Cynics refuse support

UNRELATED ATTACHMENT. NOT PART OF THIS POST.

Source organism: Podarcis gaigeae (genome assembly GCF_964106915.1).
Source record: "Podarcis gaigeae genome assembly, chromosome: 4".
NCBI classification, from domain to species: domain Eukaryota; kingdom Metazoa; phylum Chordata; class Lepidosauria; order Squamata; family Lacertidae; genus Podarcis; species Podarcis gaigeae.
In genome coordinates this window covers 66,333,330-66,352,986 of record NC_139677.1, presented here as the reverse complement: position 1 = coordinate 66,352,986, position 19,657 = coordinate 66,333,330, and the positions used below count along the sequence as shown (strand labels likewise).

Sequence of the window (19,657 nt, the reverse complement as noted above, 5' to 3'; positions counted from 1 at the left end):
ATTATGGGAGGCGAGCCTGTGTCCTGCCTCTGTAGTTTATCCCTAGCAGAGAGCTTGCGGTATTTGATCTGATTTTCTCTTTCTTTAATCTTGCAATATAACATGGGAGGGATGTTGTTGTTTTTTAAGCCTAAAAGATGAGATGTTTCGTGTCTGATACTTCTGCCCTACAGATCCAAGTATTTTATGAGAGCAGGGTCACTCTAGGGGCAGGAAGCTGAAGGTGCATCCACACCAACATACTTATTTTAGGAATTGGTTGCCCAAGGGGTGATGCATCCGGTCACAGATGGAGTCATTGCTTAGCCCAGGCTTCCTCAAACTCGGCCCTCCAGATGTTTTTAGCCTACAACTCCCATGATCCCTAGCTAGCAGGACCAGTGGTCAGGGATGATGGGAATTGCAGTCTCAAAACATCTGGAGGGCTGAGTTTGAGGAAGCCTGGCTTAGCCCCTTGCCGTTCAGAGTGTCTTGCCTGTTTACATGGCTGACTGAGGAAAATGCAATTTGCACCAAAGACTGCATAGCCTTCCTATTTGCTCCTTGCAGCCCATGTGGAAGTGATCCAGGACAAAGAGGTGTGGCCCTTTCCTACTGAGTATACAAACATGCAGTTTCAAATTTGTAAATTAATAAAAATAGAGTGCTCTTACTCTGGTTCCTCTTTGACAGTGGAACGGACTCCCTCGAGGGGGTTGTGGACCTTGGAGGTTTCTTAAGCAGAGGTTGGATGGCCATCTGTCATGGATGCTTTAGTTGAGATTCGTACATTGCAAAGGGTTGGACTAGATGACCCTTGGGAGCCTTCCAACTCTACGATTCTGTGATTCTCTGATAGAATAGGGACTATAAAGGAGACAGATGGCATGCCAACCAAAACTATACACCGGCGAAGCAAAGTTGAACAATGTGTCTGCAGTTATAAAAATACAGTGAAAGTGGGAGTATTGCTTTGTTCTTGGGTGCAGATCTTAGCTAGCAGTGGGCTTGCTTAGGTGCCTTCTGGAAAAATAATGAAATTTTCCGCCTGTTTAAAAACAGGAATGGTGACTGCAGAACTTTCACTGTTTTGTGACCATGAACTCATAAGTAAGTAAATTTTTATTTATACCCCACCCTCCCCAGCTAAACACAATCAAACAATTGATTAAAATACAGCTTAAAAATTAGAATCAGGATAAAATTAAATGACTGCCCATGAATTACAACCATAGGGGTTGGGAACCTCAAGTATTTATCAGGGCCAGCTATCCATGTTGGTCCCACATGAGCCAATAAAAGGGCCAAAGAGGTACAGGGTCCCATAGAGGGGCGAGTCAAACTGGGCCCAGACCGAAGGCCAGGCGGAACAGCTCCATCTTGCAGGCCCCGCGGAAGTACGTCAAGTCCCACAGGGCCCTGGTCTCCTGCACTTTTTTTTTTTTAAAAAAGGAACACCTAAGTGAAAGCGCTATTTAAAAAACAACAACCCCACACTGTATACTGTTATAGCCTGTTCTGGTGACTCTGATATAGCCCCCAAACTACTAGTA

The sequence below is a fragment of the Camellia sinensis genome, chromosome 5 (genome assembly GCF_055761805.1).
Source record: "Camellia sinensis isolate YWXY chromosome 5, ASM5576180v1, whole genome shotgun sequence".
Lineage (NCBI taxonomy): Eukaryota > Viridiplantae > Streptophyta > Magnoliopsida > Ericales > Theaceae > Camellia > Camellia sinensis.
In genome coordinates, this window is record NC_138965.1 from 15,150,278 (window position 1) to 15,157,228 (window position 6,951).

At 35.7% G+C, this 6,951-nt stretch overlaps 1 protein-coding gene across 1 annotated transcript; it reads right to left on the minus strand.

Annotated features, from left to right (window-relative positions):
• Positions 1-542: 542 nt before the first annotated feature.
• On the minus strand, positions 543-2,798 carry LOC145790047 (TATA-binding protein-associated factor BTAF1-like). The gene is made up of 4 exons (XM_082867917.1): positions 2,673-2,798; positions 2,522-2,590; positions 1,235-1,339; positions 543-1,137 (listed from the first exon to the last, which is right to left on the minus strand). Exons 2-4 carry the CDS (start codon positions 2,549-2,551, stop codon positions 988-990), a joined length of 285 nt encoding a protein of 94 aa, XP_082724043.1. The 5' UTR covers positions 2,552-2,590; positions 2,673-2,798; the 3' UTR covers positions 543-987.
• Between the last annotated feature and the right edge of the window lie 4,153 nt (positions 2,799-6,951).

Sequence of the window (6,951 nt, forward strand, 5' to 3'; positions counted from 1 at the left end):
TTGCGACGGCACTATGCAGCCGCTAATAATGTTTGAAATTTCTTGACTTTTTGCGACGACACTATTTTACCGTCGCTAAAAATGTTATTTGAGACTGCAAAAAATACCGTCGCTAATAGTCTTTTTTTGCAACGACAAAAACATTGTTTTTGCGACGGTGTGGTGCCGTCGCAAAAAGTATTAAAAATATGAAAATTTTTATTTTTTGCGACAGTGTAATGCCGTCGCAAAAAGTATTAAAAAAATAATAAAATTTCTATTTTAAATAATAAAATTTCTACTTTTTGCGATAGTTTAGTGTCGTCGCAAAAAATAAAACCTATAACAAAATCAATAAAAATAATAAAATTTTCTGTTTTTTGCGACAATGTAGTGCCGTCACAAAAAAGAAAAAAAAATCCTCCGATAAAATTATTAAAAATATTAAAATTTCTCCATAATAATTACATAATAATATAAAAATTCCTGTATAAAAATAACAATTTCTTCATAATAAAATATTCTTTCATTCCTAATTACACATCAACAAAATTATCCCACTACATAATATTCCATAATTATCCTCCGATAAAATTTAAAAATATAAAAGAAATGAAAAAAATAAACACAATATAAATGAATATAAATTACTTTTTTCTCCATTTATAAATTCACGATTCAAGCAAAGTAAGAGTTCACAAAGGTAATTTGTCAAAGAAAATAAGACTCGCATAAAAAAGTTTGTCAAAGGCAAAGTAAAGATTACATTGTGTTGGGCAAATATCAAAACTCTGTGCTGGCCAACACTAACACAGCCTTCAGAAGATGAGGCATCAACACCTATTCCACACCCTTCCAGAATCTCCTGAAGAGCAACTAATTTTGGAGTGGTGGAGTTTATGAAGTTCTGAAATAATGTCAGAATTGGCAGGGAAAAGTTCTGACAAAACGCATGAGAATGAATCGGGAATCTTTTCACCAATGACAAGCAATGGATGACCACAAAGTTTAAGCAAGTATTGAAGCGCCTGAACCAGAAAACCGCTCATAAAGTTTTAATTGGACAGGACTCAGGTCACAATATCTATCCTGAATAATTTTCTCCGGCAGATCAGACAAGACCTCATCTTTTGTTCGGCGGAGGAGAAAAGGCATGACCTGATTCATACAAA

The national council of the Socialist Alliance, meeting for the first time in Birmingham on Saturday February 16, is likely to have a packed agenda. Nevertheless, let us hope that a CPGB motion on solidarity with the International Socialist Organisation of Zimbabwe will be discussed. We are calling on the SA to commit itself to raising funds for the ISO, the sister organisation of the Socialist Workers Party. This is in response to the "urgent appeal" made by the comrades for "financial assistance" in view of the viciously repressive legislation introduced by the Zanu-PF government of Robert Mugabe (Weekly Worker January 31). In a desperate bid to cling to power in next month's presidential elections, Mugabe has virtually outlawed effective opposition, making it a criminal offence to criticise the president, and banning strikes, stayaways and meetings that are not specifically approved by the police. All journalists must apply for accreditation - inevitably it would be refused to revolutionary socialists like the comrades from the ISO, who would certainly fall foul of another clause in the Public Order and Security Act prohibiting non-parliamentary political actions. Offenders face jail sentences of up to 20 years. Of course these draconian measures are aimed primarily at the opposition Movement for Democratic Change, whose leader, Morgan Tsvangirai, is pushing Mugabe hard in the presidential race. But the legislation will also affect the trade union, socialist and working class movement - just as union activists and the ISO have also been hit by the campaign of terror launched by Zanu-PF thugs. In an interview with the Weekly Worker, ISO national coordinator Tafadzwa Choto was clear that her organisation "would have to move to operating underground". She went on: ""¦ we would certainly welcome any fundraising, especially at this time. We have had to put some of our plans on hold because of lack of cash, so we definitely need money in order to produce leaflets, posters and our newspaper" (January 17). Ironically, the edition of our paper that carried the ISO appeal also featured letters from two leading members of Workers Power, Stuart King and Mark Hoskisson, who made it clear they will not support any SA fundraising for the ISO "Cliffites" (the term used by comrade Hoskisson in a telephone conversation with a CPGB comrade to justify this stance). Comrade King, representing the ultra-sectarian wing of WP, informs us that raising money "is something revolutionary organisations do for parties when they are in political solidarity with their ideas and practice, where the policies and actions of that organisation will take the working class forward to political power" (Letters, January 31). On the Socialist Alliance discussion elist comrade King exposed his crass sect mentality for all to see. In response to a CPGBer who had posted the appeal - from "our comrades" in Zimbabwe - he asked: "Has the ISO of Zimbabwe split from the IST (the SWP's international tendency) and joined the CPGB's?" (February 3). In comrade King's world only those who share every last detail of your perspectives and programme are entitled to be called "our comrades". For his information the CPGB does not have an "international tendency", nor do we intend to try and form one. There are quite enough of these divisive, sect-based 'internationals' already - not least WP's very own League for a Revolutionary Communist International. Mark Hoskisson, however, prefers to couch his sectarianism in more diplomatic language. He even permits himself to use the word "comrades". He cites as an excuse for WP's unwillingness to back the appeal "the scale of our political differences with the comrades over strategy in Zimbabwe, especially with regard to their role in the MDC" (Letters, January 31). Comrade King elaborates: "The CPGB seems to think supporting a popular front run by a major section of the Zimbabwe bourgeoisie is a minor tactical error." He is referring to the ISO's decision to vote for Tsvangirai in view of Mugabe's intensified repression. Comrade Choto told us she was "in favour of a Tsvangirai win: at least we will be able to operate with bourgeois democracy". In fact the ISO had previously called for the drawing up of "a minimum programme of demands to be presented to the MDC as a condition for support in the presidential elections" (my emphasis Socialist Worker Zimbabwe version, July-August 2001). Demands like "a new constitution and labour bill, land for peasants without compensation to the farmers but to farmworkers, living allowances for students, reversal of privatisation and nationalisation of key industries and services, and subsidies" (ibid). It is certainly unfortunate that the comrades retreated from this principled position in the face of Mugabe's onslaught. They appear to have ended up opting for the 'lesser evil'. But is this really the gross betrayal that comrade King suggests, placing them beyond the pale? This is how the latest issue of Workers Power deals with the question: "A party [the MDC] that is in league with the white farmers and capitalists, with British imperialism and the IMF does not deserve the support of Zimbabwe's workers and peasants. If they make the mistake of voting for it out of justified hatred for Mugabe's dictatorial methods then this is understandable. Understandable but wrong. When workers find this out from bitter experience they will have the right to say to revolutionary socialists, 'Why did you advise us to vote for them?' To then reply, 'In order to be with you' will hardly be a cause for gratitude" (February). "Understandable but wrong" is accurate in my opinion. In other words, here we have a "tactical error" akin to, let us say, recommending an unconditional vote for Tony Blair's New Labour in the 1997 general election. If you recall, the WP comrades were so concerned to "be with" the working class that they called for a vote against socialist challengers and for Labour candidates of the left, centre and extreme right. The comparison is a valid one. After all Labour too is, and was then, "in league with "¦ capitalists, with British imperialism and the IMF". Yet WP voted for it on the grounds that it was a party with links to the organised working class, a party that was founded by the trade unions, gaining most of its support from the working class. The MDC is pretty similar. Tsvangirai is a former leader of the Zimbabwe Congress of Trade Unions who only three years ago committed himself to setting up a "working people's party". But comrade King goes even further in his letter to the Weekly Worker. Not only is it a monumental act of opportunism to recommend a vote for Tsvangirai, but the ISO should simply have abandoned its working class base in the MDC. Its MP, Munyaradzi Gwisai, should have turned his back on those who voted for him when he stood on a revolutionary programme in the 2000 general election: "A revolutionary organisation would have broken openly with the MDC as it adopted such rightwing policies," he writes. Here again comrade King is very much at odds with the anonymous author of the February Workers Power article: "At the ballot box as well as in propaganda, socialists should consistently fight for class independence "¦ Socialists in the ZCTU should call for the immediate severing of the bloc with the IMF, British imperialism and the white farmers. They should call for the expulsion of the middle class leaders "¦ "They should fight to get the working class trade union base to place demands on all MDC candidates and support only those who break from the pro-imperialist line and call for land seizures by the masses and the takeover of factories and businesses owned by imperialist corporations. "If ISO members are adopted as MDC candidates they ought to publicly announce that they will not accept the discipline of the leadership, but will - before, during and after the election - fight for agrarian revolution and a workers' uprising against the IMF policies of either Mugabe or Tsvangirai." No inept call for a break with the MDC here, then. Quite the opposite. In fact what strikes you about the Workers Power exhortations to Zimbabwe socialists is that the ISO has already carried them out (unfortunately it has now pulled back from its position of placing "demands on all MDC candidates"). For example, the ISO has condemned, in its 'Statement of reaffirmation of ISO positions' sent to the MDC leadership, "the rightwing bourgeois elements, especially the beneficiaries of colonialism, who sneaked into positions of authority and influence in the party". And on the demand that it refuse to "accept the discipline of the leadership, the ISO has stated: ""¦ throughout we have fought for and retained complete freedom of expression in order to expose the betrayals, indecisions and halfway spirit of the reformist leadership of the MDC. For that reason any sort of organisational agreement which restricts our freedom of criticism and agitation is completely unacceptable to us. Hence we have been prepared to make a complete break with the MDC should such conditions become imposed on us" (Socialist Worker July-August 2001). Clearly the reason given by comrade King for refusal to stand in solidarity with the only active socialist grouping in Zimbabwe does not stand up to examination. But comrade Hoskisson comes up with another subterfuge: ""¦ we would of course support both solidarity and fundraising for the Zimbabwe left and labour movement in the context of a Mugabe crackdown (against, for example, the ZCTU, the ISO and others) and would be interested to know whether or not the CPGB has any proposals for such a broad campaign" (Letters, January 31). What does this mean? Can't the comrade recognise a "Mugabe crackdown" when he sees one? And why is it that "solidarity and fundraising" - impermissible for the ISO alone - is suddenly perfectly acceptable if it is extended to the ZCTU as well? The leaders of most Zimbabwe trade unions - already in receipt of funding to one degree or another from their western counterparts - are totally committed to Tsvangirai, and foster illusions in its rightwing leadership and neoliberal policies. For the comrades of Workers Power it is obviously a case of 'Decide not to do something first and dream up the reason afterwards'. What? Aid a sect other than your own? Impossible! But disguise this arrogance with meaningless talk of a "broad campaign". And, since it cannot itself contemplate acts of solidarity with comrades attached to a different tendency, WP must tar us with the same sectarian brush. So comrade King dismisses the CPGB initiative as "one of their manoeuvres against the SWP" (Letters, January 31). This really is the view of a hardened cynic, incapable of grasping what it is to behave as a principled communist. Comrade, we approached the SWP in order to seek its support for our motion to national council (see left) - support that has been forthcoming. The international alignment of the ISO is for us a secondary question - for you it is the be-all-and-end-all. What matters to us is the ISO's actions. We have been impressed not only by its courage and tenacity, but by its ability to think, to act not as a sect, but as a the potential core of a working class party. We will continue to criticise what we see as its mistakes, including its call to vote for Tsvangirai in the presidential election. But, unlike Workers Power, we will not use those criticisms to alibi a refusal to act in solidarity. Peter Manson Zimbabwe solidarity CPGB motion The national council of the Socialist Alliance notes with outrage the anti-democratic attacks on the political opponents of the Zanu-PF government in Zimbabwe in the lead-up to the presidential elections. In particular we condemn the attacks on working class and peasant activists and the stringent anti-democratic laws placed on journalists. The national council notes the campaigning work of the International Socialist Organisation of Zimbabwe for an independent socialist and working class voice. In particular, we salute the brave stand of the ISO member of parliament, Munyaradzi Gwisai. The national council of the Socialist Alliance notes the recent appeal for funds by the ISO Zimbabwe. We therefore encourage all local alliances to hold meetings on the situation in Zimbabwe and raise funds for the ISO.